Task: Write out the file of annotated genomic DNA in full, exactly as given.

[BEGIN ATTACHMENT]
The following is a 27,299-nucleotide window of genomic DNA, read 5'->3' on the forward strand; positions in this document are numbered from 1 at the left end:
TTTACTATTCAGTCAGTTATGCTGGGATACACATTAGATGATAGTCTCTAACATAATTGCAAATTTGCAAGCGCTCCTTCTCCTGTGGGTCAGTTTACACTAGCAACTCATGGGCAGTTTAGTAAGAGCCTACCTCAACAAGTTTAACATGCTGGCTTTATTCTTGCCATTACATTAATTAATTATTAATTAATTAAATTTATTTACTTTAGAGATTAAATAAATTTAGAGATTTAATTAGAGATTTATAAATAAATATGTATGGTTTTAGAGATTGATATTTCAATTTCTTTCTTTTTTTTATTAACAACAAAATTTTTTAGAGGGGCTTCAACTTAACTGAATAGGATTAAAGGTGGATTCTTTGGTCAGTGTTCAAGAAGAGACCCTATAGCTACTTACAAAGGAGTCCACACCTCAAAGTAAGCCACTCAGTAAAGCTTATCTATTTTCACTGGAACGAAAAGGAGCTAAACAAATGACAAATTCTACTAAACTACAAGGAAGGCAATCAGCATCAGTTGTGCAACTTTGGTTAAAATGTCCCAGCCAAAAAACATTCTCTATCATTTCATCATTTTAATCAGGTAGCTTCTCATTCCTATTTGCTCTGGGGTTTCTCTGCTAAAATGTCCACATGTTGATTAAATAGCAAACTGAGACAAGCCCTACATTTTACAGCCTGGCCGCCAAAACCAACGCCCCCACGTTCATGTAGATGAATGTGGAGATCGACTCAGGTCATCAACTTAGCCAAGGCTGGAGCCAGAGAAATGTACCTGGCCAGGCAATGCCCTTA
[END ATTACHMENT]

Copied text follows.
The following is a 27,299-nucleotide window of genomic DNA, read 5'->3' on the forward strand; positions in this document are numbered from 1 at the left end:
TTTACTATTCAGTCAGTTATGCTGGGATACACATTAGATGATAGTCTCTAACATAATTGCAAATTTGCAAGCGCTCCTTCTCCTGTGGGTCAGTTTACACTAGCAACTCATGGGCAGTTTAGTAAGAGCCTACCTCAACAAGTTTAACATGCTGGCTTTATTCTTGCCATTACATTAATTAATTATTAATTAATTAAATTTATTTACTTTAGAGATTAAATAAATTTAGAGATTTAATTAGAGATTTATAAATAAATATGTATGGTTTTAGAGATTGATATTTCAATTTCTTTCTTTTTTTTATTAACAACAAAATTTTTTAGAGGGGCTTCAACTTAACTGAATAGGATTAAAGGTGGATTCTTTGGTCAGTGTTCAAGAAGAGACCCTATAGCTACTTACAAAGGAGTCCACACCTCAAAGTAAGCCACTCAGTAAAGCTTATCTATTTTCACTGGAACGAAAAGGAGCTAAACAAATGACAAATTCTACTAAACTACAAGGAAGGCAATCAGCATCAGTTGTGCAACTTTGGTTAAAATGTCCCAGCCAAAAAACATTCTCTATCATTTCATCATTTTAATCAGGTAGCTTCTCATTCCTATTTGCTCTGGGGTTTCTCTGCTAAAATGTCCACATGTTGATTAAATAGCAAACTGAGACAAGCCCTACATTTTACAGCCTGGCCGCCAAAACCAACGCCCCCACGTTCATGTAGATGAATGTGGAGATCGACTCAGGTCATCAACTTAGCCAAGGCTGGAGCCAGAGAAATGTACCTGGCCAGGCAATGCCCTTA